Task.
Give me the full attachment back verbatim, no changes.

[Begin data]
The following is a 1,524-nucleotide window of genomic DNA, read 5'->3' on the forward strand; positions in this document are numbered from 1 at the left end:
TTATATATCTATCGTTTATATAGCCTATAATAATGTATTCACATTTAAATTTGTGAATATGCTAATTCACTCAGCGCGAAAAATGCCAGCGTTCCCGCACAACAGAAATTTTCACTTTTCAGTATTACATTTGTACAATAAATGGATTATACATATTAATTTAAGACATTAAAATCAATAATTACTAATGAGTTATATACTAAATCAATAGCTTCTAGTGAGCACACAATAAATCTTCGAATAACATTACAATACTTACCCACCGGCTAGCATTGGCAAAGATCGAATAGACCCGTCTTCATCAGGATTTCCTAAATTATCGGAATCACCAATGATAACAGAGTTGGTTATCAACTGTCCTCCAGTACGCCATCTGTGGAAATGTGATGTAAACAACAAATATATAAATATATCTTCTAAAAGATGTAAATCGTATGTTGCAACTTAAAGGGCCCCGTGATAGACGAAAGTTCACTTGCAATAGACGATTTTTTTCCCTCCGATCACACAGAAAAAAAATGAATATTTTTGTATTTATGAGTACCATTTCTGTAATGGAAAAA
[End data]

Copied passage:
The following is a 1,524-nucleotide window of genomic DNA, read 5'->3' on the forward strand; positions in this document are numbered from 1 at the left end:
TTATATATCTATCGTTTATATAGCCTATAATAATGTATTCACATTTAAATTTGTGAATATGCTAATTCACTCAGCGCGAAAAATGCCAGCGTTCCCGCACAACAGAAATTTTCACTTTTCAGTATTACATTTGTACAATAAATGGATTATACATATTAATTTAAGACATTAAAATCAATAATTACTAATGAGTTATATACTAAATCAATAGCTTCTAGTGAGCACACAATAAATCTTCGAATAACATTACAATACTTACCCACCGGCTAGCATTGGCAAAGATCGAATAGACCCGTCTTCATCAGGATTTCCTAAATTATCGGAATCACCAATGATAACAGAGTTGGTTATCAACTGTCCTCCAGTACGCCATCTGTGGAAATGTGATGTAAACAACAAATATATAAATATATCTTCTAAAAGATGTAAATCGTATGTTGCAACTTAAAGGGCCCCGTGATAGACGAAAGTTCACTTGCAATAGACGATTTTTTTCCCTCCGATCACACAGAAAAAAAATGAATATTTTTGTATTTATGAGTACCATTTCTGTAATGGAAAAA